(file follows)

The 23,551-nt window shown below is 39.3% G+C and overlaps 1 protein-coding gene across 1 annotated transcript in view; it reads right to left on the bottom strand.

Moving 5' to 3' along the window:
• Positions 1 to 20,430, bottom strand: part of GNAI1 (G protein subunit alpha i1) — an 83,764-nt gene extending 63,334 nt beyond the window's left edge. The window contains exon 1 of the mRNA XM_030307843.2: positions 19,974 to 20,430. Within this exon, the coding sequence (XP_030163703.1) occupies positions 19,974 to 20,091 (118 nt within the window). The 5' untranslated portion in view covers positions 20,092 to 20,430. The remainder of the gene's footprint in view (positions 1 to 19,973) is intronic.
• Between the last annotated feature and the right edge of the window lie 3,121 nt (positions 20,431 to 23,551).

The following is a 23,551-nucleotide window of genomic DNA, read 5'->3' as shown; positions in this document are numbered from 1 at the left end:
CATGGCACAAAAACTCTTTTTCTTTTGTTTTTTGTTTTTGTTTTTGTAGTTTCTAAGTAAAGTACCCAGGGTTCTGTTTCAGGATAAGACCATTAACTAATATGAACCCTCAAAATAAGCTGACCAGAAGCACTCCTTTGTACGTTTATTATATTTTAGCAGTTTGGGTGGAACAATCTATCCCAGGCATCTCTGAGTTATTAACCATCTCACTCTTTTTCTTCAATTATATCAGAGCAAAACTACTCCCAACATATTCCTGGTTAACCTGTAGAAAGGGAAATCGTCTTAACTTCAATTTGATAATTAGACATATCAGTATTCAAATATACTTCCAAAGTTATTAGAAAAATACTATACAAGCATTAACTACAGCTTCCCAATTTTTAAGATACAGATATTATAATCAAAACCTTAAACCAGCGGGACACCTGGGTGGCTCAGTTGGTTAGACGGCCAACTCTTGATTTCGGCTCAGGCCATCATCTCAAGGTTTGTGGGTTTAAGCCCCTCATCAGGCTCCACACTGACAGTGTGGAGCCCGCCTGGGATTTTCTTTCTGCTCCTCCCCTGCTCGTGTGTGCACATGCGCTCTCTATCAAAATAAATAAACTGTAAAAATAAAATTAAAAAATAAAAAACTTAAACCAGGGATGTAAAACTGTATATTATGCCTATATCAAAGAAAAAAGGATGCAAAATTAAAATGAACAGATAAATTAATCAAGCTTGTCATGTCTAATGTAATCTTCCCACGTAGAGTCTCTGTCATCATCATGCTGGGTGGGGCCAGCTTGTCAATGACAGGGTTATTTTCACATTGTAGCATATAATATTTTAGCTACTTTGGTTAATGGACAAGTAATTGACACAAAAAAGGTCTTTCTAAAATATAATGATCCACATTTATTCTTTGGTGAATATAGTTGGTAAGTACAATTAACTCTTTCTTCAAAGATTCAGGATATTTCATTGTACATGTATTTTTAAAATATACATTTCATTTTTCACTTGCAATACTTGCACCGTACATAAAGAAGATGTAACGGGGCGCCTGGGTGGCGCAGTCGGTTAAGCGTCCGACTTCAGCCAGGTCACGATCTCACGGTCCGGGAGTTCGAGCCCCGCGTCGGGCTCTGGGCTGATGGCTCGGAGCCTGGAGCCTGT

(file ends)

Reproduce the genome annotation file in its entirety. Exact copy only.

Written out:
The 23,551-nt window shown below is 39.3% G+C and overlaps 1 protein-coding gene across 1 annotated transcript in view; it reads right to left on the bottom strand.

Moving 5' to 3' along the window:
• Positions 1 to 20,430, bottom strand: part of GNAI1 (G protein subunit alpha i1) — an 83,764-nt gene extending 63,334 nt beyond the window's left edge. The window contains exon 1 of the mRNA XM_030307843.2: positions 19,974 to 20,430. Within this exon, the coding sequence (XP_030163703.1) occupies positions 19,974 to 20,091 (118 nt within the window). The 5' untranslated portion in view covers positions 20,092 to 20,430. The remainder of the gene's footprint in view (positions 1 to 19,973) is intronic.
• Between the last annotated feature and the right edge of the window lie 3,121 nt (positions 20,431 to 23,551).

The following is a 23,551-nucleotide window of genomic DNA, read 5'->3' as shown; positions in this document are numbered from 1 at the left end:
CATGGCACAAAAACTCTTTTTCTTTTGTTTTTTGTTTTTGTTTTTGTAGTTTCTAAGTAAAGTACCCAGGGTTCTGTTTCAGGATAAGACCATTAACTAATATGAACCCTCAAAATAAGCTGACCAGAAGCACTCCTTTGTACGTTTATTATATTTTAGCAGTTTGGGTGGAACAATCTATCCCAGGCATCTCTGAGTTATTAACCATCTCACTCTTTTTCTTCAATTATATCAGAGCAAAACTACTCCCAACATATTCCTGGTTAACCTGTAGAAAGGGAAATCGTCTTAACTTCAATTTGATAATTAGACATATCAGTATTCAAATATACTTCCAAAGTTATTAGAAAAATACTATACAAGCATTAACTACAGCTTCCCAATTTTTAAGATACAGATATTATAATCAAAACCTTAAACCAGCGGGACACCTGGGTGGCTCAGTTGGTTAGACGGCCAACTCTTGATTTCGGCTCAGGCCATCATCTCAAGGTTTGTGGGTTTAAGCCCCTCATCAGGCTCCACACTGACAGTGTGGAGCCCGCCTGGGATTTTCTTTCTGCTCCTCCCCTGCTCGTGTGTGCACATGCGCTCTCTATCAAAATAAATAAACTGTAAAAATAAAATTAAAAAATAAAAAACTTAAACCAGGGATGTAAAACTGTATATTATGCCTATATCAAAGAAAAAAGGATGCAAAATTAAAATGAACAGATAAATTAATCAAGCTTGTCATGTCTAATGTAATCTTCCCACGTAGAGTCTCTGTCATCATCATGCTGGGTGGGGCCAGCTTGTCAATGACAGGGTTATTTTCACATTGTAGCATATAATATTTTAGCTACTTTGGTTAATGGACAAGTAATTGACACAAAAAAGGTCTTTCTAAAATATAATGATCCACATTTATTCTTTGGTGAATATAGTTGGTAAGTACAATTAACTCTTTCTTCAAAGATTCAGGATATTTCATTGTACATGTATTTTTAAAATATACATTTCATTTTTCACTTGCAATACTTGCACCGTACATAAAGAAGATGTAACGGGGCGCCTGGGTGGCGCAGTCGGTTAAGCGTCCGACTTCAGCCAGGTCACGATCTCACGGTCCGGGAGTTCGAGCCCCGCGTCGGGCTCTGGGCTGATGGCTCGGAGCCTGGAGCCTGT